Council of Heads of Australasian Herbaria
Born in Auckland, NZ, 15 November 1956; died at Tahmoor, NSW, 17 November 2013
Elizabeth was the second child and only daughter of Barbara Brown (nee Bray, 1929-1998) and John Martin Ainley Brown (1928-2005) Professor of Plant Physiology, the University of Auckland) who emigrated from the Newcastle area of northern England to New Zealand in 1956. The family eventually moved into a house at Parnell where Elizabeth's younger brother David was born.
Elizabeth attended the Parnell Primary School and in her final year was dux of the school. Her secondary education was at Epsom Girls Grammar, Epsom, Auckland. She undertook a Bachelor of Science degree at the University of Auckland, followed by a Masters of Science degree by thesis (Some Studies in the New Zealand Targioniiae and Marchantinae), graduating with honours in 1981. Also at the University of Auckland, she completed her degree of Doctor of Philosophy on Studies in the New Zealand Aneuraceae in 1987.
In March 1989, Elizabeth became the second recipient of the Research Fellowship at the National Herbarium of New South Wales (NSW). She had completed a revision of the genus Riccardia S.F.Gray in New Zealand as part of her PhD studies (Brown and Braggins 1989). NSW was then inviting botanists from fields where they lacked expertise to work at the herbarium for short periods of time. NSW was delighted to welcome Elizabeth, an expert in liverworts. After her fellowship ended, Elizabeth stayed on at NSW using her own funds, participating in several field trips, adding to collections and knowledge, and forming links with other Australian bryologists. For several years she filled in temporary vacancies and job-shared part-time until, in 1993, she was appointed as a botanist (Scientific Officer) at NSW. In her new position, she continued her research on liverworts, curated the cryptogam collections and specialised in the systematics of the Ericaceae after Jocelyn Powell retired.
She continued as a Scientific Officer, unwilling to promote herself, partly because of a lack of confidence to seek advancement in the more competitive New South Wales Public Service Research Scientist scheme, and partly because she was satisfied with her employment classification. Elizabeth wrote most of the Asteraceae flora treatment for the Flora of New South Wales. She had a great liking for the daisies and continued to be interested in the family after finishing the flora account. Although she did not publish any research on this family, she knew it very well and was often called to do the more difficult identifications. She passed on a lot of her knowledge and had many discussions about these plants with Louisa Murray, also a flora writer of Asteraceae.
From 2006 until her illness, Elizabeth was the Scientific Editor of the scientific journal Telopea, generously assisting and encouraging authors who were not comfortable with the electronic publishing process. One of her major contributions to the journal was to guide the manuscript submission and management process from emailed files to full electronic online publishing. Elizabeth was an active member of the Australian Systematic Botany Society Inc., being Treasurer from 2001-2002.
Elizabeth loved field work and managed to go to many places every year. Partly as a result of her annoyance at the ever increasing level of public service bureaucracy, Elizabeth personally funded many of her field studies. Her most travelled spots were Australia (particularly Tasmania and Queensland), New Caledonia, Fiji, and New Zealand, but she also made brief visits to Malaysia, Papua New Guinea and Vanuatu. However, when her collections are studied in detail, it was Lord Howe Island (New South Wales) that she visited most. She first went to Lord Howe Island in 2000 and then went whenever she could manage it, sometimes twice in one year. She maintained a long-term collaboration and friendship with Ian Hutton, specialist naturalist of the Island, who acted as a guide and joint collector over many years. In November 2000 Elizabeth and Barry Conn helped Jenny Le Cussans, a short-term resident of the island, establish an herbarium which is now housed in the Lord Howe Island Museum.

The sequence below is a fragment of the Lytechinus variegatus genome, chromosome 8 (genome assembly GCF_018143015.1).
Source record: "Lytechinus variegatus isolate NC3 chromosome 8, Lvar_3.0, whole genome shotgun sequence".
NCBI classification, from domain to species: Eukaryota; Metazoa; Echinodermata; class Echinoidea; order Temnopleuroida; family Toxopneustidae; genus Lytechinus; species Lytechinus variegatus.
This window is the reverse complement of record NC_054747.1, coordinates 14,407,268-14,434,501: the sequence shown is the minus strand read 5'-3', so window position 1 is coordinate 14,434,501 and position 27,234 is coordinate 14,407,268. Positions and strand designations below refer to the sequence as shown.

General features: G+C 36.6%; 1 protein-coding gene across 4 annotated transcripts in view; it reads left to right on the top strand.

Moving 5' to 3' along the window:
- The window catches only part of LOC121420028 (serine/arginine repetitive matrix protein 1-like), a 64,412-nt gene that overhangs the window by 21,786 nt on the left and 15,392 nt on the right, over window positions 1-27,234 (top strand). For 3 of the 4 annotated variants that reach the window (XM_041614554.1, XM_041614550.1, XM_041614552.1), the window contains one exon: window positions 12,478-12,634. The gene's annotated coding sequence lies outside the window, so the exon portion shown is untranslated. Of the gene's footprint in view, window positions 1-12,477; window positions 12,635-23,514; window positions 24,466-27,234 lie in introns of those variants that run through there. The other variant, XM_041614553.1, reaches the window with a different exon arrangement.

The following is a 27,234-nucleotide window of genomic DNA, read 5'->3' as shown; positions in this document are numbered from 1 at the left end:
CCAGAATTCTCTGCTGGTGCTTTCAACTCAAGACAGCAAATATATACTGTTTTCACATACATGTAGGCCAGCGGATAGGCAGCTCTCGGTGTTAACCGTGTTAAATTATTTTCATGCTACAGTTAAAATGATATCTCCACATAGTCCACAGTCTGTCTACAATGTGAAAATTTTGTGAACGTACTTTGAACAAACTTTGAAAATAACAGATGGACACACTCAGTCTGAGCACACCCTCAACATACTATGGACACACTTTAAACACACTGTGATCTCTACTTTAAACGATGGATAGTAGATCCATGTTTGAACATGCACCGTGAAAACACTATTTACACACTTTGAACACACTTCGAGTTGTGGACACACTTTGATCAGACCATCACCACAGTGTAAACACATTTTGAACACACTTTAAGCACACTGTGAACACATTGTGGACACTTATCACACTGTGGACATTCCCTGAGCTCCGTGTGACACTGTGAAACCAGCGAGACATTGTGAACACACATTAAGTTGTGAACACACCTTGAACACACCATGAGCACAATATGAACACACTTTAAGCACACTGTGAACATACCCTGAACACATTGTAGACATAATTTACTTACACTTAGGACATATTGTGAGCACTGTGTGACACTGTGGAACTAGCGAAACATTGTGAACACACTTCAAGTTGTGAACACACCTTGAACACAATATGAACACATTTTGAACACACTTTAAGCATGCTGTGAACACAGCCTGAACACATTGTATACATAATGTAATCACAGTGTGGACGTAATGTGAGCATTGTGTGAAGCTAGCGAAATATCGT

Each of Elizabeth's days in the field was long. After all the processing of the vascular plants was complete, the bryophyte collections were attended to. Open envelops of bryophytes were pegged to temporary clothes lines criss-crossing the room, while others were balancing precariously on or next to the air-conditioner that had to remain on all night, even though this made sleeping uncomfortable. The preparation of the evening meal was never considered until all collections had been dealt with.
Elizabeth was diagnosed with primary liver cancer (intrahepatic cholangiocarcinoma) in early July 2013. Unfortunately the cancer was spread all through the bile duct and liver. Although she undertook chemotherapy it was soon evident that she was very sick, and soon after some time in the Royal Prince Alfred Hospital, she was told that although the chemotherapy had reduced the advancement of the cancer, it would not help her to get well. She still tried to come to work for an hour or so, looked after by her friends in Sydney.
She died peacefully at her home in Tahmoor in the early hours of 17 November 2013.
Source: Extracted from: Louisa J Murray and Barry J Conn (1914), 'Elizabeth Anne Brown
15 November 1956 – 17 November 2013', Telopea Volume 17: 1–10
Portrait Photo: ?photographer: Duretto, Marco, Extracted from: Obituary, Australasian Systematic Botany Society Newsletter 158 (March 2014), p.22
AVH lists 5,729 specimens (including NZ specimens)